Baby Blues and PPD – What's the Difference?
If the following sounds impassioned, it is because nothing bothers me more than when a woman’s feelings are dismissed. Two weeks ago I met a pregnant woman who described experiencing depression after her first pregnancy, but received no help or support because she was told by her family physician that she was just going through the baby blues - 5 months after she had given birth.
Baby blues last 2 to 3 weeks at the most and resolve on their own.
A mom may experience mood swings ranging from extreme happiness to weepiness. It is not uncommon to feel sad for most of the time during the first few weeks postpartum, as your body and emotions adjust to new circumstances. Pregnancy and postpartum are a time of tremendous physical, hormonal, and emotional changes. Up to 80% of new moms experience baby blues, but they do not last for several months nor do they leave a mother feeling worthless, helpless, hopeless, and unable to find any joy at all. “I just thought, well, this is what it was like to be a mother,” she said.
Baby blues are not the same as postpartum depression and postpartum depression is not the same as baby blues!
While it is normal and expected to feel exhausted, sleep deprived, irritable, overwhelmed with new and never ending responsibilities, and, at times, angry and even resentful of the baby and those around, it is not normal to feel hopeless and believe that you are worthless, feel perpetually guilty and profoundly sad, or have thoughts that the baby would be better without you. The line between the baby blues and postpartum depression may not seem like a clear one, especially because so much is changing so quickly and people often expect a mom to feel and behave a certain way.
Experiences are subjective, so how is a mom supposed to know when the baby blues are no longer the baby blues? It is overwhelming and scary at times, but not all of the time. Postpartum depression is a qualitatively different experience; up to 15-20% of new moms experience it. It interferes with a mother’s daily functioning: she can’t shower, sleep even when exhausted, eat, or have a conversation. Though this can be said about any new mom some of the time, it does not describe her all of the time, especially not beyond 2-3 weeks postpartum.
It is important to mention that anxiety is, in fact, more common than depression during pregnancy and postpartum. However, it is less talked about and acknowledged perhaps, because, as new mothers, we are expected to have some anxiety when preparing for a birth of a new baby. It is also more accepted to exhibit signs of anxiety as opposed to depression during this period in our lives when we are supposed to be experiencing only happy thoughts and emotions. Often, anxiety and depression occur simultaneously. Some levels of anxiety are not only healthy but also necessary at certain points in our lives, especially when there is a new baby to take care of. However, when worry becomes so intrusive and incessant that it interferes with daily life, and restlessness and hyper-vigilance take over, measures should be taken as soon as possible.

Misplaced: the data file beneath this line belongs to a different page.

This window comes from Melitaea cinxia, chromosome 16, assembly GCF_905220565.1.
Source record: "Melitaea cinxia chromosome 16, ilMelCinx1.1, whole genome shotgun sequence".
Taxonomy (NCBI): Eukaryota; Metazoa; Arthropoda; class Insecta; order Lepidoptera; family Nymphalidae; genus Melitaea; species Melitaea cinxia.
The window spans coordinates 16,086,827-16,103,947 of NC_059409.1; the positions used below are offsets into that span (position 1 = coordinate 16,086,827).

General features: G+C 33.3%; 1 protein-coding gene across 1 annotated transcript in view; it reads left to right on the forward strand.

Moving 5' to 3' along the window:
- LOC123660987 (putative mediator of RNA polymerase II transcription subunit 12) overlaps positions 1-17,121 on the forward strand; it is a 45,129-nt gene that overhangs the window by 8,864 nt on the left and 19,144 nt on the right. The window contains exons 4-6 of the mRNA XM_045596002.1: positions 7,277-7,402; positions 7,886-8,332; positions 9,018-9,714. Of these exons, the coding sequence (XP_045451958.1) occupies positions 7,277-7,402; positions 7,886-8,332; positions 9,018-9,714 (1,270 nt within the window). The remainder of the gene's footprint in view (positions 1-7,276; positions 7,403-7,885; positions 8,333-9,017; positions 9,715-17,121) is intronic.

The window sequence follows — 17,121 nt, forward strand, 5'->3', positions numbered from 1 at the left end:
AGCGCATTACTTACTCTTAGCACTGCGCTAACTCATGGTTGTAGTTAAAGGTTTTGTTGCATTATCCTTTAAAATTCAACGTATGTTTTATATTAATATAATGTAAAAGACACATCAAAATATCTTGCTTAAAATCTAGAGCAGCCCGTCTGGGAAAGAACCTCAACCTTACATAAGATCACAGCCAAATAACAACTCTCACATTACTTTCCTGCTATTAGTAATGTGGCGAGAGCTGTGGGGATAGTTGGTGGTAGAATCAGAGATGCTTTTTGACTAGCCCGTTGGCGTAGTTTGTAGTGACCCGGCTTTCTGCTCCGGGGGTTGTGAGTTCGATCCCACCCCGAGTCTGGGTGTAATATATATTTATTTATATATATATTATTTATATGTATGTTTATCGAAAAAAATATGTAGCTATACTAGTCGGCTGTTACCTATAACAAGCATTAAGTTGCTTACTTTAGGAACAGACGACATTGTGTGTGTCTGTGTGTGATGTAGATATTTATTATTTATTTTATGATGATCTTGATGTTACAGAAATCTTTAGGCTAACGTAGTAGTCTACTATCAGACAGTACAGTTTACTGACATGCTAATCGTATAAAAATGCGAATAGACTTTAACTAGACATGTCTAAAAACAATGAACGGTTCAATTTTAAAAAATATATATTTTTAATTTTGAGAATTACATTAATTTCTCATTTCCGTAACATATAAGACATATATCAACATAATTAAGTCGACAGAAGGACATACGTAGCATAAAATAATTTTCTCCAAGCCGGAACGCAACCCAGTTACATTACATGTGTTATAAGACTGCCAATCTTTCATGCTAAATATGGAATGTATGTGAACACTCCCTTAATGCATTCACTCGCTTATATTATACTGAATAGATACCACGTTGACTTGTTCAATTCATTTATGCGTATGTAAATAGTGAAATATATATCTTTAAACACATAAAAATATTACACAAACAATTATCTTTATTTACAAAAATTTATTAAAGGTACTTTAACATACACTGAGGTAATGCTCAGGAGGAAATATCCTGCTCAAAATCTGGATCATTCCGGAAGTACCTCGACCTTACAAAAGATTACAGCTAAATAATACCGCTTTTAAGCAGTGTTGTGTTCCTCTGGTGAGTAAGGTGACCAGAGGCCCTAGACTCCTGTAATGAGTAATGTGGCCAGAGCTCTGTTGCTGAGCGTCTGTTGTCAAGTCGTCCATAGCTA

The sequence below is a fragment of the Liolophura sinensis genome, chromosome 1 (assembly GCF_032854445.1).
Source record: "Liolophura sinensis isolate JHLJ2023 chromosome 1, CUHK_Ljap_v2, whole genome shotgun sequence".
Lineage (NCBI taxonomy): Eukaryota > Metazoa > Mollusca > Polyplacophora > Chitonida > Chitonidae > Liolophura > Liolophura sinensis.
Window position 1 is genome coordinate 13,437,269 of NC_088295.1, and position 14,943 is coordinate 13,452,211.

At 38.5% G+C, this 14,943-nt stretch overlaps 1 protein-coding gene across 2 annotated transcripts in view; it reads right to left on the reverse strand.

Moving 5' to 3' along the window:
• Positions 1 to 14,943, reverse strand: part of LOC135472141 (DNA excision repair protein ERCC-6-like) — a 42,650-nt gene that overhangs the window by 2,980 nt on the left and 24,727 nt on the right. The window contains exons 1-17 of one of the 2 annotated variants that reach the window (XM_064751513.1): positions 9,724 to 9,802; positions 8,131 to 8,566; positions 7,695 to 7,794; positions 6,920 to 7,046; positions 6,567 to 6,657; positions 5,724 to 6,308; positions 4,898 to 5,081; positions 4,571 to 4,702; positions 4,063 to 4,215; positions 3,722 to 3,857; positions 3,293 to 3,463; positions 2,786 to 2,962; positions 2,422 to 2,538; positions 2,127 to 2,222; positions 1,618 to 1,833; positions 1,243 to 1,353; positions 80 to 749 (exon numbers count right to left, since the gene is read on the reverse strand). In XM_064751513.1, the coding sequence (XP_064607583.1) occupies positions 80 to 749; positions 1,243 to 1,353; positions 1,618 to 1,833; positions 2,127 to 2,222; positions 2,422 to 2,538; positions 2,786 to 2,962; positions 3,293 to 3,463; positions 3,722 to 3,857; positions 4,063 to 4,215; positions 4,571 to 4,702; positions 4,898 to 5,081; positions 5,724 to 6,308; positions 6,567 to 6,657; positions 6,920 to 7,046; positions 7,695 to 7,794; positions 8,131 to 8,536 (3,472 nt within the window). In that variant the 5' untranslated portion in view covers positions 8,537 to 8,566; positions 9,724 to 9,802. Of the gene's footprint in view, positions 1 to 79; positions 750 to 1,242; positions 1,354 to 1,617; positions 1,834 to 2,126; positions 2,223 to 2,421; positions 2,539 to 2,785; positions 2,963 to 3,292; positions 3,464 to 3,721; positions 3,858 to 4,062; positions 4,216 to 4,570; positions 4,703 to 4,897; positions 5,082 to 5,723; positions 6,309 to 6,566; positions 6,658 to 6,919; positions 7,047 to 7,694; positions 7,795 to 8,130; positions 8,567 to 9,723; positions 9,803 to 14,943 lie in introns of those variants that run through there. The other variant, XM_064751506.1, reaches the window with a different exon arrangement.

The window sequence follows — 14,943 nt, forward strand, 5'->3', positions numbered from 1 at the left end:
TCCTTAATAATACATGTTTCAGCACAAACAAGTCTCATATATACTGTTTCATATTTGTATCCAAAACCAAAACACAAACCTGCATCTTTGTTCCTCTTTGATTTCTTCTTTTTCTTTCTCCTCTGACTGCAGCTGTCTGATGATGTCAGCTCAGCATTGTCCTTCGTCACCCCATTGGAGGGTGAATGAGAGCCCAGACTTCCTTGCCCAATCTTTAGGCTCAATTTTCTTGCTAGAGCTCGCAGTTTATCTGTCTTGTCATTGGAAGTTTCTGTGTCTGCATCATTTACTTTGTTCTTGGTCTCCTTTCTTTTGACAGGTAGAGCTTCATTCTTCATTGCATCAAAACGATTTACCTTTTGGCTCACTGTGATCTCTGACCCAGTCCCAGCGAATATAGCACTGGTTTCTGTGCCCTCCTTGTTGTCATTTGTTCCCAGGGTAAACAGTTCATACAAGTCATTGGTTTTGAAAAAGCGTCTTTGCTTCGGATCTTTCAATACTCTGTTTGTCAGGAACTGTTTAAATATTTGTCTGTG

If you don’t feel like yourself and feel that something is wrong – listen to yourself. No one knows you better than you do.
If your doctor brushes it off as the baby blues past your second month after giving birth, ask more questions, mention it to your child’s pediatrician – moms often tell me that they are often more receptive to hear about how they feel. There are many great resources online as well. Toronto Public Health and Telehealth Ontario are great places to start – they are free and they are anonymous if you so choose. There is much help out there - you just need to reach out or ask your partner or a family member to reach out because, sometimes, they don’t know what to do either.
Toronto Public Health: 416-338-7600
Telehealth Ontario toll-free: 1-866-797-0000
Lana Mamisashvilli is a psychotherapist who has worked in the field of perinatal mental health (pregnancy and postpartum) for more than 12 years and is passionate about helping new moms transition to motherhood. Healthy Moms cardholders receive a free 30 minute initial consultation with Lana (in person or by phone) and 25% off therapy sessions. Find out more here: https://gohealthymoms.com/lana-mamisashvili-counselling-psychotherapy